Ash doesn’t measure radiation where he travels.
“Some people say that’s stupid. If there are kids in that area, I’m going to go there,” he said.
In June, “A2-B-C” was awarded the coveted Nippon Visions Award, the top prize for new directors at the film’s world premiere at the Nippon Connection Film Festival in Frankfurt, Germany.
“The cinema was full. A young woman who was a child of the time of the Chernobyl meltdown, she came to the screening. People were just shocked, and that it wasn’t in the news. They weren’t being told about it,” Ash said.
“As adults, we can make a choice. We evacuate or not evacuate. The children are dependent on the adults making the decisions for them. The most difficult thing for me is that I’m not sure how much good will come out of this for the people that it is happening to. Part of me thinks this is only going to mean something in the future and what I’m doing right now is not going to directly help these people, and that is very hard for me.”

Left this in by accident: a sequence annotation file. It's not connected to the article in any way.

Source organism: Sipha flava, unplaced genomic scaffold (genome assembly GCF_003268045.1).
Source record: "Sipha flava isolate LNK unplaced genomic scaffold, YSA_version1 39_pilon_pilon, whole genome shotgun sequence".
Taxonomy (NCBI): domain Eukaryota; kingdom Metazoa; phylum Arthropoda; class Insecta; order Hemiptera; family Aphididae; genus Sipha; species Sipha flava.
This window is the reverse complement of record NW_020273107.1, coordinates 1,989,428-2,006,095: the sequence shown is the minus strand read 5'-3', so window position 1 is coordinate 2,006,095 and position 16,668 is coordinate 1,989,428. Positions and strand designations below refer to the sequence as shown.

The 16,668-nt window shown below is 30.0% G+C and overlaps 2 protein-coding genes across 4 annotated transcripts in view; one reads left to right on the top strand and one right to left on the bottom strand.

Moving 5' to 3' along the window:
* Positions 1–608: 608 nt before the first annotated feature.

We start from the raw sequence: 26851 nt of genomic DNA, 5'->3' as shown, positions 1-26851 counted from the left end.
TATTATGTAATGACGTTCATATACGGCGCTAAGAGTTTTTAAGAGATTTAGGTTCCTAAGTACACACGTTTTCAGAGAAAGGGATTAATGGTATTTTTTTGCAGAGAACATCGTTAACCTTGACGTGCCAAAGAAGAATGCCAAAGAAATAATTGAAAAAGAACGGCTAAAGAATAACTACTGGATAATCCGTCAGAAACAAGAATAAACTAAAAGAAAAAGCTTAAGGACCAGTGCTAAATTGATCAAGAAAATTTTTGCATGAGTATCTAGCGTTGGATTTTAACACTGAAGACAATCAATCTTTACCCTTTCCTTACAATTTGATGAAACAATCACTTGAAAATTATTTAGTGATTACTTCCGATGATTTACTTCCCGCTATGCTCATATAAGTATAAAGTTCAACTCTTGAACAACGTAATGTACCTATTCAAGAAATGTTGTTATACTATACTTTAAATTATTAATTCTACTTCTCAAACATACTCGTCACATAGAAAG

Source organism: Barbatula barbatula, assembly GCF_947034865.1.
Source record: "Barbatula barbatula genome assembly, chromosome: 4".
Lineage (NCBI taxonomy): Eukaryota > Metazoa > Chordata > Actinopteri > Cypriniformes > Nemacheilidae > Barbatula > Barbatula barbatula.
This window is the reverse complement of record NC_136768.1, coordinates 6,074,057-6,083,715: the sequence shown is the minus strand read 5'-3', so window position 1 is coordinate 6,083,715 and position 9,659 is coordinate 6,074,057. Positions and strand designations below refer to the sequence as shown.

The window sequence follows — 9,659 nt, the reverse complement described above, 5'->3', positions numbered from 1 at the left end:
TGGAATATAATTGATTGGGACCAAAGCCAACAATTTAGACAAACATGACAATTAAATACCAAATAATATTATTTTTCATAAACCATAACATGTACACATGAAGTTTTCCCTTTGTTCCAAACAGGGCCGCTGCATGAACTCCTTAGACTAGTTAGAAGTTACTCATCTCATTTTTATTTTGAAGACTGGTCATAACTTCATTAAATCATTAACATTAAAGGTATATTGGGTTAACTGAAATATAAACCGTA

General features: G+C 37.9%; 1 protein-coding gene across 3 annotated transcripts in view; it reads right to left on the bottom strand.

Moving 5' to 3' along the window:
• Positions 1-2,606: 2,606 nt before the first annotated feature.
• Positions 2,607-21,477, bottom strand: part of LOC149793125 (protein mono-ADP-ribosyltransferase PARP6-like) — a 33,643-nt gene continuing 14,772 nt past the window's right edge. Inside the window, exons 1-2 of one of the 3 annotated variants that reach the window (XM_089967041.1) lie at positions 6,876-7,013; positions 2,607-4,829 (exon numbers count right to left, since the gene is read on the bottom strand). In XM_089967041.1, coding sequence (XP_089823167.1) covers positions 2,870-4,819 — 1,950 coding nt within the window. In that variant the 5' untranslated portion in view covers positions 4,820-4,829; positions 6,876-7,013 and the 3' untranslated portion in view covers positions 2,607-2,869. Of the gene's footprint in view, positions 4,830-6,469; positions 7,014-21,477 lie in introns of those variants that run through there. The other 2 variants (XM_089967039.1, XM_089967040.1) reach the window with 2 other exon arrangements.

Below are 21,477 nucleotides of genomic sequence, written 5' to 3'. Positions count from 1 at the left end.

“A2-B-C” upcoming screenings include the Global Peace Festival in the United States (Sept. 17 through 22), the Guam International Film Festival (Sept. 24 through 29), the Chagrin International Documentary Film Festival (Oct. 2 through 6) and the Taiwan International Ethnographic Film Festival (Oct. 4 through 8).
The film’s Japanese premiere is this month.
“I’m curious about what will happen. Even people in Tokyo don’t know what is happening. One of the things I realized in filming, as citizens of a country, ... when something goes wrong, we think the government is just going to provide for us and take care of us,” Ash said.
In the aftermath of Hurricane Katrina and the Fukushima disaster, he realizes that is not always the case.